This weed is often found growing in lawns, fields, and around homes and gardens. If you look closely, you can see the triangular crinkly green leaves. The grass grows flat to the ground with shiny and waxy leaves.
It’s a perennial weed those spreads by creeping along the ground and by seeds that turn into new plants. The carpet grassroots and shallow-rooted with branched stolons.
The leaves of Carpet grass are broad and dense. These leaves are divided into clusters of three or more. The blooming starts in late summer that is pollinated by wind. It’s native of America but not very drought tolerant.
6. Purple Nutsedge (Cyperus Esculentus)
Nutsedge typically looks like rye and is often mistaken for it. It spreads out that look like grass. It’s often hard to spot on the lawn and becomes a significant weed problem for homeowners and landscapers.
Nutsedge has a triangular stem that is slightly sharper at the edges. It produces spiky clustered flowers and has very distinct “V” shape leaves. It’s an aggressive grower, and the rhizomes spread farther and deeper in the soil, making it difficult to remove.
For most lawns, their stem looks like tall grass. They usually have three leaves at the end and have different colors for their flowers.
The nutlets in the roots are characteristic of nutsedge. If you see these, there is inevitably nutsedge. To control it growing in your lawn, apply post-emergent herbicides such as mesotrione.
7. Goosegrass (Eleusine indica)
Goosegrass is also known as Indian Balsam weed, a perennial weed native to eastern North America. It has spread worldwide due to its ornamental appeal as a ground cover and landscaping project.
It grows aggressively in clumps through its fibrous root system. The flattened leaves are white or silver-colored with folded shape and smooth to touch. The strands of weed spread like a goose’s feet that can grow up to 15 inches tall.
8. Johnsongrass (Sorghum halepense)
This is a tropical weed plant that looks like a bunch of green grass. One of the distinguishing features of this weedy grass is its evergreen leaves. They grow fast, spreading all over the lawn.
These common weeds leaves are about 2 feet long, with alternative arrangements on a spiky stem. This perennial weed grows purple flower head tufts from May to the first frost. The leaves can spread up to 1 inch wide, with white veins running in the middle.
The natural features of upside branching stem and white midribs make them easy to identify. It invades aggressively and forms dense colonies that supplant native vegetation, restricting tree seedlings. To control its growth, apply broadleaf herbicide in spring.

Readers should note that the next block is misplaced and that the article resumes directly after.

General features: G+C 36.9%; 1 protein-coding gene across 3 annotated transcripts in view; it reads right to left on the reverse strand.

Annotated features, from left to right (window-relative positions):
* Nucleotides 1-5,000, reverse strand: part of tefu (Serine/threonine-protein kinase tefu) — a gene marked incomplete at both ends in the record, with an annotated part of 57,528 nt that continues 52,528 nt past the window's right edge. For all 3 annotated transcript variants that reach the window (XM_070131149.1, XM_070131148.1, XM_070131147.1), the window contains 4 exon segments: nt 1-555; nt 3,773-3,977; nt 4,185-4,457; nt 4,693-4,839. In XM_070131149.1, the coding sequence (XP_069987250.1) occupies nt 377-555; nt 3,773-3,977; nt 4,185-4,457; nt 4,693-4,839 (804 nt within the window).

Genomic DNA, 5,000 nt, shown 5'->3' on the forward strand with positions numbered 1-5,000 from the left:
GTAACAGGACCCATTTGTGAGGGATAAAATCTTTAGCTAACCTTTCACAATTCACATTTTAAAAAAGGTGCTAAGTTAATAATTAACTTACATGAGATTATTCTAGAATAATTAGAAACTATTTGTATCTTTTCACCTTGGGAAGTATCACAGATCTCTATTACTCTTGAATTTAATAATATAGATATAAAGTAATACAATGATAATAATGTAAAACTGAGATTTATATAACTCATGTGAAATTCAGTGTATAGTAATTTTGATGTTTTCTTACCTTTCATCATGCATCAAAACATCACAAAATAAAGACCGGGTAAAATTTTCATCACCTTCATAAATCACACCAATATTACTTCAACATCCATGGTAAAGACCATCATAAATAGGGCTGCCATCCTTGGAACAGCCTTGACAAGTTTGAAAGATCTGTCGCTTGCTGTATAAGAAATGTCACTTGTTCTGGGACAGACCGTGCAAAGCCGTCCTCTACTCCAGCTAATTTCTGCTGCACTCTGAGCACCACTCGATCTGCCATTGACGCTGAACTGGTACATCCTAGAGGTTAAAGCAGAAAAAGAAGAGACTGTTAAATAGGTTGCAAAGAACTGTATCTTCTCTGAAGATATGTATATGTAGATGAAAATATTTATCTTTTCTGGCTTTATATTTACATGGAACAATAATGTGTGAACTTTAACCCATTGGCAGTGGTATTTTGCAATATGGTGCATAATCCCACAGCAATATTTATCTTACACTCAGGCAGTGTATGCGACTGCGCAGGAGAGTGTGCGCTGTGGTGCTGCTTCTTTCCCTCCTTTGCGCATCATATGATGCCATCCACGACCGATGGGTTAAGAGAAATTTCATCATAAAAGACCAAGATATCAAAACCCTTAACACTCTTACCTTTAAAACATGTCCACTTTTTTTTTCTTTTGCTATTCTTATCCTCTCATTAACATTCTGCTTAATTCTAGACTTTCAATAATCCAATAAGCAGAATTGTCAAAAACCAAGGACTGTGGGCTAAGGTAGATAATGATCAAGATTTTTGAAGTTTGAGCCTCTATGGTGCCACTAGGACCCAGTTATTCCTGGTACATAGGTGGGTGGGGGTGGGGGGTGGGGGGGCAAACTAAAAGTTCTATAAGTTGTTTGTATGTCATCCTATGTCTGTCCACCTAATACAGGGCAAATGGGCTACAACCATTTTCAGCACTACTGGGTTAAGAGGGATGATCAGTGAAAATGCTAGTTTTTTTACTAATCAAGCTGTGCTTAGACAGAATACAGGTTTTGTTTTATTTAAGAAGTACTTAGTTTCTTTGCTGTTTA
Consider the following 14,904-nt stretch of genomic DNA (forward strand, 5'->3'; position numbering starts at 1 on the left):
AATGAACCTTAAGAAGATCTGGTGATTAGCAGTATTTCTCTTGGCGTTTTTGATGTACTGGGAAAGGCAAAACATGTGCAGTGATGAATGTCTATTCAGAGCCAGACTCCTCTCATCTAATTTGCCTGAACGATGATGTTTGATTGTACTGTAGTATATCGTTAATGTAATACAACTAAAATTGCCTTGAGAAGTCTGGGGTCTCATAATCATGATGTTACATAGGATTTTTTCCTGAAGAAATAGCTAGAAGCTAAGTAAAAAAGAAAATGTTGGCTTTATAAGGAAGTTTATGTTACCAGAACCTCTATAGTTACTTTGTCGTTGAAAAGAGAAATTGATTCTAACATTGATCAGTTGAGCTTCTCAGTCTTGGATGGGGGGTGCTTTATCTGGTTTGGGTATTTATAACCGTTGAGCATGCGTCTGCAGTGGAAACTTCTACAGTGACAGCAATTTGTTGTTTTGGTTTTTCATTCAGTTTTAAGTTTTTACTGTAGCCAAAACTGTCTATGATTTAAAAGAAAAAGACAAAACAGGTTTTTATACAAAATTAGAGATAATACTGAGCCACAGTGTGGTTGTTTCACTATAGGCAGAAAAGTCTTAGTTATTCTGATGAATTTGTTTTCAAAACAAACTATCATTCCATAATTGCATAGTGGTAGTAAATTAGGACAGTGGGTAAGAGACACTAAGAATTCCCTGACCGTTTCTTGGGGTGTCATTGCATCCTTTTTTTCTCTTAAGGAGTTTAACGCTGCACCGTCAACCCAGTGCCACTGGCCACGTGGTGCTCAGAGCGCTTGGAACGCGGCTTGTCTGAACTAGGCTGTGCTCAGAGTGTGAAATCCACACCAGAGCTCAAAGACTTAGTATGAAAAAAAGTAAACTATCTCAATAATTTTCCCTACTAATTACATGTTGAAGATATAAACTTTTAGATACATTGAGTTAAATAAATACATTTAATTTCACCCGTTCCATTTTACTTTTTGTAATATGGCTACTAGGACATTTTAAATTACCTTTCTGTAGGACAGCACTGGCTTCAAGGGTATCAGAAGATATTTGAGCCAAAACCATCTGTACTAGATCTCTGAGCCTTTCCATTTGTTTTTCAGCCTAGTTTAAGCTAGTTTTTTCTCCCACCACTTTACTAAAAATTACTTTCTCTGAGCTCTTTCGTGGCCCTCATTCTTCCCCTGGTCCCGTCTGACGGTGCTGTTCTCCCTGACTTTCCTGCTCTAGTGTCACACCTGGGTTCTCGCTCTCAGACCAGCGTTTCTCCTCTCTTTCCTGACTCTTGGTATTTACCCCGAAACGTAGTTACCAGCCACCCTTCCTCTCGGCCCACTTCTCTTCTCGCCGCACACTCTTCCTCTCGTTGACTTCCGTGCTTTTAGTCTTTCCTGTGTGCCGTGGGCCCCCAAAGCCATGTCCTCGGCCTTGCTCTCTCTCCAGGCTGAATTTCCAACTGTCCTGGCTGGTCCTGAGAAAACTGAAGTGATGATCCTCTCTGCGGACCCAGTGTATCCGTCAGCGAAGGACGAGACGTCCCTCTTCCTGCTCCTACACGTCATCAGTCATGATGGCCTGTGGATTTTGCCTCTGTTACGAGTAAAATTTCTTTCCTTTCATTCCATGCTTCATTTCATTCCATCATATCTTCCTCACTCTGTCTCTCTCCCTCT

9. Creeping bentgrass (Agrostis palustris)
You can find these perennial lawn weeds in all but the driest of places. It has bright green color and leaves forming a crescent shape around the plant, making it hard to spot.
You can identify it by looking at its leaf closely. The leaf blade is wider at the stem base (near the leaf) than at the tip.
It has a shallow root system with a horizontal growth pattern, unlike other weed grass. Since it’s a cool-season grass, it turns brown in a hot summer. In addition to growing in a garden, it’s also commonly found growing in parks and athletic fields.
How to get rid of garden weeds that look like grass?
There are several ways to get rid of weeds in the lawn. For most gardeners, the use of pre-emergent herbicide, a weed puller, a chisel, or a garden shears effectively gets rid of these weeds.
The best way to keep weeds at bay is by not allowing them to get hold in your garden. And if they do pop up, there are some easy ways to get rid of those pesky weeds to keep the lawn lush and healthy.
Here are some strategies to control annual weeds such as green foxtail, yellow nutsedge, or poa annua growing on a lawn.
- Use selective herbicide that contains 2, 4D as an active ingredient
- Remove weeds with a weed puller
- Use a flame thrower to burn weed’s entire plant
- Apply organic weed killer such as vinegar
- Pour boiling salt water over the weeds directly
- Regularly mow your lawn weeds to prevent it from producing seed
In conclusion, weeds seem to get a lot of attention, but they’re just a nuisance. It’s important to know what weeds are common in your area so you can recognize them.
If you happen to have any unwanted weed growth on your property, it’s best to maintain it by pulling or mowing before it spreads.